There is a sudden rush of geologists, both from India and overseas, to study the sedimentary rock formations in the arid region of Kutch for oil and gas exploration.
So even as oil and gas companies are yet to find commercial success here, these onshore rock reservoirs are a case study for carrying out drilling and other exploration activities in sea or offshore fields as they are called.
The reason: hydrocarbon rocks found on the surface in Kutch have a striking similarity with those found under the seas in areas that are identified for hydrocarbon exploration. It is difficult to dig data from hydrocarbon blocks lying beneath the sea which makes Kutch a hot destination for oil and gas explorers to find success formulas for offshore studies.
A team of sixteen scientists from British Gas plc and Reliance Industries Ltd recently visited the Kutch University, which has been studying these rocks. Next on the list are a team of scientists from Australia and Europe, said an official of Kutch University.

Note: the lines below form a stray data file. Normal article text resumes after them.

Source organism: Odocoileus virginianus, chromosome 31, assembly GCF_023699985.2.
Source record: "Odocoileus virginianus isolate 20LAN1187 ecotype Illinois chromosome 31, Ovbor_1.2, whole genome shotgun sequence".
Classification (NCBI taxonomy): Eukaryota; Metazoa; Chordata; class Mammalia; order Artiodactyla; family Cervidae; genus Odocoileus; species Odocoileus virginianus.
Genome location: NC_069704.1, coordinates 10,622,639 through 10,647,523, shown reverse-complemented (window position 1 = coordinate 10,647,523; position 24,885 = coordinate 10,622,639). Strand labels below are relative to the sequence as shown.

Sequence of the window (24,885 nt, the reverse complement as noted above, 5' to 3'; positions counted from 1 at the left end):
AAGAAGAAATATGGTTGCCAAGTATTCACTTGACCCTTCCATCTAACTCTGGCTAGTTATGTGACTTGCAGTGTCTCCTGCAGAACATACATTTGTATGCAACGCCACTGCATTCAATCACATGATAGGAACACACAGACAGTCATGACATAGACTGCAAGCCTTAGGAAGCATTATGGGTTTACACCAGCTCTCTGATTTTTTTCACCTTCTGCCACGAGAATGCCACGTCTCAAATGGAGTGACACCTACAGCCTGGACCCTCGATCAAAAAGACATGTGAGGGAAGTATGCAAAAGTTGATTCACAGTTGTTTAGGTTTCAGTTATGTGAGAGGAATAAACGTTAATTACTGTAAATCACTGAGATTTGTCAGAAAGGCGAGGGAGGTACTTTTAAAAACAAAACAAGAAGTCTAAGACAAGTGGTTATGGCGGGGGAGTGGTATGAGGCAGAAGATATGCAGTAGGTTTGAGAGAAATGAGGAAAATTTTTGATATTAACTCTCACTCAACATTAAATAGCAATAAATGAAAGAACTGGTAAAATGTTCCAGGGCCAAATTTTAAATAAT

Oil and Natural Gas Corp Ltd (ONGC) has already begun work to produce gas from the new sedimentary basin in Kutch offshore in the next few years. While the offshore basin is estimated to hold 1 trillion cubic feet of gas reserves that could put Kutch on India’s oil and gas map, the company is also studying the hydrocarbon deposits on rocks in inland areas.
“The rocks on the surface are like open books for the petroleum geologists. They studied the oil extracts derived from sea rocks and found them akin to Kutch rocks. Similar was the case with fossils found inside the rocks,” said M G Thakkar, Head of Earth and Environment Science department of Kutch University.
“This is important because the decomposed body of micro-organisms help in formation of oil,” he adds. The department is working with companies including RIL, BP, ONGC and other geologists who are studying these rocks, according to Thakkar.
The geologists can also estimate the volume of oil reserve in offshore regions by studying the same kind of rocks that are found on the surface here.